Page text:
SEI at NNCI Sites
Societal and Ethical Implications across the NNCI
The NNCI Coordinating Office works to help the various member institutions of the NNCI develop and coordinate their efforts in the Societal and Ethical Implications (SEI) of Nanotechnology.
In these efforts we do work in both micro- and macro-ethics, with an emphasis in the latter since few science or engineering programs address those important issues. We look at both the social impacts of nanotechnology and the social aspects of nanotechnology. We address the variety of societal implications associated with nanotechnology, including social change, equity issues, economics and policy. And while we do include “environmental issues” on this list, because others spend tens of millions of dollars to study the impact of nanotechnology on the environment, they are not our primary focus.
NNCI SEI scholars engage in a wide variety of activities. Much of it not only examines the social aspects of nanotechnology, we conduct that research through conversations between social scientists, humanities scholars, natural scientists, and engineers. Below is an introduction to some of the projects currently being done in the area. For more information about activities across the network, please contact the NNCI Coordinating Office Associate Director for SEI Jamey Wetmore (email@example.com).
The aim of the SEI work at SENIC is to increase attention to application of nanotechnology, while still attending to social and ethical implications. This work is based at Georgia Institute of Technology. There are two main SEI activities at SENIC: (1) nanoinformatics, which involves the development of nanotechnology publication and patent databases for use in informing and guiding SENIC, and (2) design and exercise development with attention to social and ethical activities important to nanotechnology that parallels the Innovation Corps (I-Corps) process.
Nanoinformatics: Georgia Tech assembles and analyzes datasets based on Web of Science publication and PATSTAT patent information. These datasets have been obtained using a search strategy described in an article published in Scientometrics, 2013. We use this information to inform SENIC participants about trends in nanotechnology so that they can stay abreast of future scientific and technological needs. We also use this information to help broaden participation in SENIC by targeting potential new users in the region.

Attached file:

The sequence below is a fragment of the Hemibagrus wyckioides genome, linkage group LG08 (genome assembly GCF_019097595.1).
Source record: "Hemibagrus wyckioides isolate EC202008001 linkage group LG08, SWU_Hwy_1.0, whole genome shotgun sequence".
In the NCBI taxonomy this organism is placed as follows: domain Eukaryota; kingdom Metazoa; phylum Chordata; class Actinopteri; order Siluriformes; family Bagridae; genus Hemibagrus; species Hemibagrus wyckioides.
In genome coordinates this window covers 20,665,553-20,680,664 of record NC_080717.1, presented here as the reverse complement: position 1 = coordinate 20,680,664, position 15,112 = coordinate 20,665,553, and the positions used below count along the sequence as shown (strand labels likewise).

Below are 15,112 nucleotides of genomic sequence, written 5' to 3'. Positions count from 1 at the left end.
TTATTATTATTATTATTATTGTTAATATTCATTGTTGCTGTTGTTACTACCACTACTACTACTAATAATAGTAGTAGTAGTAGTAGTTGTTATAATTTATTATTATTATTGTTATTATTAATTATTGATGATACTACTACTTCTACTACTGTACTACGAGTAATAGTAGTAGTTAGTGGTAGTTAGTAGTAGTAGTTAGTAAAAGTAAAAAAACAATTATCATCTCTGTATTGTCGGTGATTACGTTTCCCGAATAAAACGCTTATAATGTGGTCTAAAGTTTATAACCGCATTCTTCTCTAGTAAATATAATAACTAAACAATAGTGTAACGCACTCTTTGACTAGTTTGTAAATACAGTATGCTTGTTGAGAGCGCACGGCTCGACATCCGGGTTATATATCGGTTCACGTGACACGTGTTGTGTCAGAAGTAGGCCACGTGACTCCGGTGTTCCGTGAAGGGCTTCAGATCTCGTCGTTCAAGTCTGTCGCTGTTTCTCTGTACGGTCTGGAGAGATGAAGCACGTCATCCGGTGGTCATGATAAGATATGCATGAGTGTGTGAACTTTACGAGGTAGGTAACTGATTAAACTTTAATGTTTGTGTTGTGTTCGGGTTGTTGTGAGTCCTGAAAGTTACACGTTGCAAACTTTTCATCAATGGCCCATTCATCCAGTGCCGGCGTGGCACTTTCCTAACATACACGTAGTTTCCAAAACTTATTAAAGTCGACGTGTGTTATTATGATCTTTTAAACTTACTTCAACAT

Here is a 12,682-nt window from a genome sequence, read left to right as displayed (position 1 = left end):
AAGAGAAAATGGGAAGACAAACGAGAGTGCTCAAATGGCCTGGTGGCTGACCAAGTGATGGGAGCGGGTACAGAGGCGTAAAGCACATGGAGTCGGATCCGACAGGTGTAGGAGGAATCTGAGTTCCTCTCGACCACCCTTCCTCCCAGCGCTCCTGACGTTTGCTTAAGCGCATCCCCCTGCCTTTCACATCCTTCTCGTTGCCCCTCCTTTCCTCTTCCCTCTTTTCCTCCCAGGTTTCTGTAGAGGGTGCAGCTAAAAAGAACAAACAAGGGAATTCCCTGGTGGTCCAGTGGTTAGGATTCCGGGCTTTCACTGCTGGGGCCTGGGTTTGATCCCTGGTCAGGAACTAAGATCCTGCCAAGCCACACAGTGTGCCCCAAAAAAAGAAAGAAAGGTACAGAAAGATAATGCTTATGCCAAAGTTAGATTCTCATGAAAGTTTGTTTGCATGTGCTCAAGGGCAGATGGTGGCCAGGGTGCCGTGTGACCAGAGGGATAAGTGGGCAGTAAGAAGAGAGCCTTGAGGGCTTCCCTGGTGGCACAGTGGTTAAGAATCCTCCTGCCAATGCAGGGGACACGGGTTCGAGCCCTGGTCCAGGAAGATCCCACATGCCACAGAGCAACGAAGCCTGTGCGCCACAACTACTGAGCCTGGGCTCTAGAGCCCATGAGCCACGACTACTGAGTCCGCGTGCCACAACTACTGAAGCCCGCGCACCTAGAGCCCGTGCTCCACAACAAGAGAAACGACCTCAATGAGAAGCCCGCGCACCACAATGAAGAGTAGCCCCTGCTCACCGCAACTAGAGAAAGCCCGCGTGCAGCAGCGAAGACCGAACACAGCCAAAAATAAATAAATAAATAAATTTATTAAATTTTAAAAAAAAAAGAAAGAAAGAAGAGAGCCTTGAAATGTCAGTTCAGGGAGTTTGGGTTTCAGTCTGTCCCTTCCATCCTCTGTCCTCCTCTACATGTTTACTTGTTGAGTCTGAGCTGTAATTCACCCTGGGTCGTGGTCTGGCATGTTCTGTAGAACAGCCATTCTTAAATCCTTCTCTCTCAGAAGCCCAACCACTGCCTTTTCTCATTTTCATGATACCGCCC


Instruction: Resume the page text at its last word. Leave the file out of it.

I-Corps SEI: I-Corps is a program designed to speed commercialization of science-based research using lean customer discovery processes. Georgia Tech is one of the largest training nodes for the I-Corps program. SENIC’s SEI program designs and create exercises that incorporate societal considerations relating to nanotechnology into the I-Corps methodology around the “Business Canvas Model.”
For more information about the SEI efforts at NCI-SW please see our website or contact Jan Youtie, the SEI coordinator, directly at: firstname.lastname@example.org
The Research Ethics Program was founded in 1997 to promote research integrity and to provide training in responsible conduct of research for the UC San Diego campus. The Program provided a foundation for research on research integrity, resources for teachers of research ethics (Resources for Research Ethics Education, and public engagement around the ethical challenges of new developments in science and technology (Center for Ethics in Science and Technology). Although a focus on ethics in nanotechnology is new to UC San Diego, plans are underway to add this topic to the research ethics resources website, and at least one program is now being scheduled through the Ethics Center. Programs of the Ethics Center are captured by UCSD-TV, which reports that on average, subsequent views of each program are in excess of 125,000.
For more information about these efforts at UC San Diego, contact Michael Kalichman, director of the Research Ethics Program and of the Center for Ethics in Science and Technology, at email@example.com
NNCI Texas Nanofabrication Facility
Lee Ann "LeeAnn" Kahlor, Ph.D., is the Director of Social and Ethical Implications (SEI) for the NNCI Texas Nanofabrication Facility at the University of Texas at Austin. Kahlor also is the Associate Director of the Stan Richards School of Advertising and Public Relations at UT. Kahlor’s team conducts qualitative and quantitative research on 1) scientists information seeking and sharing related to SEI, 2) perceived barriers to the integration of SEI into the workplace, and 3) how organizational roles may work against such integration. The team’s goals are to publish initial findings, while concurrently developing and piloting an evidence-based SEI training module that can help integrate SEI into the workplace in meaningful ways.